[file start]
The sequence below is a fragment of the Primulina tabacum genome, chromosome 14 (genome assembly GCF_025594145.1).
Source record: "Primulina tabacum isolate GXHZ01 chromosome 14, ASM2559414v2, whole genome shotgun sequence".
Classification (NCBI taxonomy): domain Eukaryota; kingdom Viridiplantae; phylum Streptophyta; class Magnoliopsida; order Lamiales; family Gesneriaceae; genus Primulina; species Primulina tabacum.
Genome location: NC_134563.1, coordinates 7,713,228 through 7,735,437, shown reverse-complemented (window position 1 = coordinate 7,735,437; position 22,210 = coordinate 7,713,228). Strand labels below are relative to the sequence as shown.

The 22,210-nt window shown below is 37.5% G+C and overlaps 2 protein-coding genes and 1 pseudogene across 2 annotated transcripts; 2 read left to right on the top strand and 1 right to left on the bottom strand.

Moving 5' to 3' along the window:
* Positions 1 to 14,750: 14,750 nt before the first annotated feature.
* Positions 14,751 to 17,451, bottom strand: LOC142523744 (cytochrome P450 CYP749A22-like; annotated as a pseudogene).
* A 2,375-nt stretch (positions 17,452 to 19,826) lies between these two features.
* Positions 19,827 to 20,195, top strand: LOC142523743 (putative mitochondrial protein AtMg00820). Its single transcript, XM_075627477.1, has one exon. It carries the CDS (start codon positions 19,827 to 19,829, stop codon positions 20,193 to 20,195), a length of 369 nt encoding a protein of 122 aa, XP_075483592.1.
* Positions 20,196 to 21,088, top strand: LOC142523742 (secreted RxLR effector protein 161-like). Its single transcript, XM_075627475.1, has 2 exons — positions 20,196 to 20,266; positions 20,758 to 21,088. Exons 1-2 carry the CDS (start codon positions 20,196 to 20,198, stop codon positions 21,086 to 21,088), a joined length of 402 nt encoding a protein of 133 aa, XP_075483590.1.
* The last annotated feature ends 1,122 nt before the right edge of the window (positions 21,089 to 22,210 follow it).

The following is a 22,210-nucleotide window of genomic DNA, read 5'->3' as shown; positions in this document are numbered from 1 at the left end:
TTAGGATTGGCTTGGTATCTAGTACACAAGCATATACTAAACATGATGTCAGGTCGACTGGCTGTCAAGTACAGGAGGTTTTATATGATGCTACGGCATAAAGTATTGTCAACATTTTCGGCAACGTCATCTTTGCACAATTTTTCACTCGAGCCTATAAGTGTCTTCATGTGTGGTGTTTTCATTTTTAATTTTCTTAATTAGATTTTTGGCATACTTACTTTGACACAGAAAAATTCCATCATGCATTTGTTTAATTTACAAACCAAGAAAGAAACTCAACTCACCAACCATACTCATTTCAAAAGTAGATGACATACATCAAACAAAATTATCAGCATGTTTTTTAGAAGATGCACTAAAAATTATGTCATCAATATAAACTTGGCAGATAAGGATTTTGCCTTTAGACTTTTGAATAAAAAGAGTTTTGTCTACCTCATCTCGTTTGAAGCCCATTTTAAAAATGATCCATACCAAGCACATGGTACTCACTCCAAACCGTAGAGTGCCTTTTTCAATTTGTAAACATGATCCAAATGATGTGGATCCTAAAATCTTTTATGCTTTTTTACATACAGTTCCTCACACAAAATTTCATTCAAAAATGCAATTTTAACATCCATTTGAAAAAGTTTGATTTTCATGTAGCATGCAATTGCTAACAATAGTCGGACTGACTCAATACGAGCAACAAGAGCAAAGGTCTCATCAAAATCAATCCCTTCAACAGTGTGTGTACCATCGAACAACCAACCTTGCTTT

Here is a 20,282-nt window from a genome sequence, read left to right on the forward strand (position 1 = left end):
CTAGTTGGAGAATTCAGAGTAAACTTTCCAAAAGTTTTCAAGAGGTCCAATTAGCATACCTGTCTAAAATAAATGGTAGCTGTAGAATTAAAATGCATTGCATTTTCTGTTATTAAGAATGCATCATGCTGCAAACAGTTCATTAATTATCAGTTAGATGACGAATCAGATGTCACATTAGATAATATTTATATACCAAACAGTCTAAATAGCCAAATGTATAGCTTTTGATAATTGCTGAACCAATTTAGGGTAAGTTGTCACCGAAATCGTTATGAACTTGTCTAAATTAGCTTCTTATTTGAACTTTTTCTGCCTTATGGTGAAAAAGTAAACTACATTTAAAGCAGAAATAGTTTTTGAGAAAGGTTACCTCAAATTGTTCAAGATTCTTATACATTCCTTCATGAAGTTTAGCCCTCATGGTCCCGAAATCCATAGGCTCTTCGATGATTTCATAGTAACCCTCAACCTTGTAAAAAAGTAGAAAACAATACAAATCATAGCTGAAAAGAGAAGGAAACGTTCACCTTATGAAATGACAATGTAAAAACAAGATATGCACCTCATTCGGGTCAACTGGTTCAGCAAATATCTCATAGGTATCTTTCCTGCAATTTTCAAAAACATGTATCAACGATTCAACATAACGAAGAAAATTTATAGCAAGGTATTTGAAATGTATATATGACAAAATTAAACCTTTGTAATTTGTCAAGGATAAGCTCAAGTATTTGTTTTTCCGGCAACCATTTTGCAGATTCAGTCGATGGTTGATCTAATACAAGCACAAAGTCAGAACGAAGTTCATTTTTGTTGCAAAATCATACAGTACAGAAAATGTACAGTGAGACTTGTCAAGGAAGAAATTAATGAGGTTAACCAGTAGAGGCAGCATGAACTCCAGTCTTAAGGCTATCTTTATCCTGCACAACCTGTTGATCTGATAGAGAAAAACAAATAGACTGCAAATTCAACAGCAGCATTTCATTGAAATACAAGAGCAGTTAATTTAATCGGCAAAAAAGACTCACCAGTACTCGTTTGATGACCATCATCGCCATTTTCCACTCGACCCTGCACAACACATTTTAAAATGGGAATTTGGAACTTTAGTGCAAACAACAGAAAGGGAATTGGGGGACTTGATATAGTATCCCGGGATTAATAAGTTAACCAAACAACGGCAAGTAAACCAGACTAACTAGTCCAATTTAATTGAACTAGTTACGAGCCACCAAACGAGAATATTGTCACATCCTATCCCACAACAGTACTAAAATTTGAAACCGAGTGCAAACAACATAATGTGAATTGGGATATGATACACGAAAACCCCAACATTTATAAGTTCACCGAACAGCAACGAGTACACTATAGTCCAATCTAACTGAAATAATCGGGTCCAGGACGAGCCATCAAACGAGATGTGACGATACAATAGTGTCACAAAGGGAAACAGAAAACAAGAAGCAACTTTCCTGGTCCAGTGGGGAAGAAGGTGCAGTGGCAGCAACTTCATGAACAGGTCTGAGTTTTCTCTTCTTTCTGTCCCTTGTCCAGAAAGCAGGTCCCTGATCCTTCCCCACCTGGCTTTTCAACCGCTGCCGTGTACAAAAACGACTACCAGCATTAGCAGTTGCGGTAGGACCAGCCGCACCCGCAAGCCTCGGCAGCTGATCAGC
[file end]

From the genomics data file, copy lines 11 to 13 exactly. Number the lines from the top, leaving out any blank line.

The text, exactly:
* Positions 20,196 to 21,088, top strand: LOC142523742 (secreted RxLR effector protein 161-like). Its single transcript, XM_075627475.1, has 2 exons — positions 20,196 to 20,266; positions 20,758 to 21,088. Exons 1-2 carry the CDS (start codon positions 20,196 to 20,198, stop codon positions 21,086 to 21,088), a joined length of 402 nt encoding a protein of 133 aa, XP_075483590.1.
* The last annotated feature ends 1,122 nt before the right edge of the window (positions 21,089 to 22,210 follow it).

The following is a 22,210-nucleotide window of genomic DNA, read 5'->3' as shown; positions in this document are numbered from 1 at the left end: